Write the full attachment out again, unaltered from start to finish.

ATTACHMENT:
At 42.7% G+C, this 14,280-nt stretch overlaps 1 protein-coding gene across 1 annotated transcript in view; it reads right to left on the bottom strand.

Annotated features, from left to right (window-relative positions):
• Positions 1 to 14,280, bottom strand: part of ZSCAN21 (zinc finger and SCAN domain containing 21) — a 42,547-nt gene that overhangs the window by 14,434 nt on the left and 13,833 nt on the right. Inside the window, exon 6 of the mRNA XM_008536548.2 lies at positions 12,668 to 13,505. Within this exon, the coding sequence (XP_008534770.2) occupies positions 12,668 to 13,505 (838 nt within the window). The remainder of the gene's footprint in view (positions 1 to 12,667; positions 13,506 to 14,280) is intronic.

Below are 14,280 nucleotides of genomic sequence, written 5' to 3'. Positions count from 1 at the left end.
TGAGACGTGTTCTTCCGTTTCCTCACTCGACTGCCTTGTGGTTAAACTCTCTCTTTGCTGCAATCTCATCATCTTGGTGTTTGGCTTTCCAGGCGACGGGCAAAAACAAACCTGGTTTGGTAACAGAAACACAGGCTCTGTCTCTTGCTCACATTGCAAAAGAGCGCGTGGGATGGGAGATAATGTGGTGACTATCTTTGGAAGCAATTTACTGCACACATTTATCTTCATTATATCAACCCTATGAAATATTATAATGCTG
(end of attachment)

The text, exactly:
At 42.7% G+C, this 14,280-nt stretch overlaps 1 protein-coding gene across 1 annotated transcript in view; it reads right to left on the bottom strand.

Annotated features, from left to right (window-relative positions):
• Positions 1 to 14,280, bottom strand: part of ZSCAN21 (zinc finger and SCAN domain containing 21) — a 42,547-nt gene that overhangs the window by 14,434 nt on the left and 13,833 nt on the right. Inside the window, exon 6 of the mRNA XM_008536548.2 lies at positions 12,668 to 13,505. Within this exon, the coding sequence (XP_008534770.2) occupies positions 12,668 to 13,505 (838 nt within the window). The remainder of the gene's footprint in view (positions 1 to 12,667; positions 13,506 to 14,280) is intronic.

Below are 14,280 nucleotides of genomic sequence, written 5' to 3'. Positions count from 1 at the left end.
TGAGACGTGTTCTTCCGTTTCCTCACTCGACTGCCTTGTGGTTAAACTCTCTCTTTGCTGCAATCTCATCATCTTGGTGTTTGGCTTTCCAGGCGACGGGCAAAAACAAACCTGGTTTGGTAACAGAAACACAGGCTCTGTCTCTTGCTCACATTGCAAAAGAGCGCGTGGGATGGGAGATAATGTGGTGACTATCTTTGGAAGCAATTTACTGCACACATTTATCTTCATTATATCAACCCTATGAAATATTATAATGCTG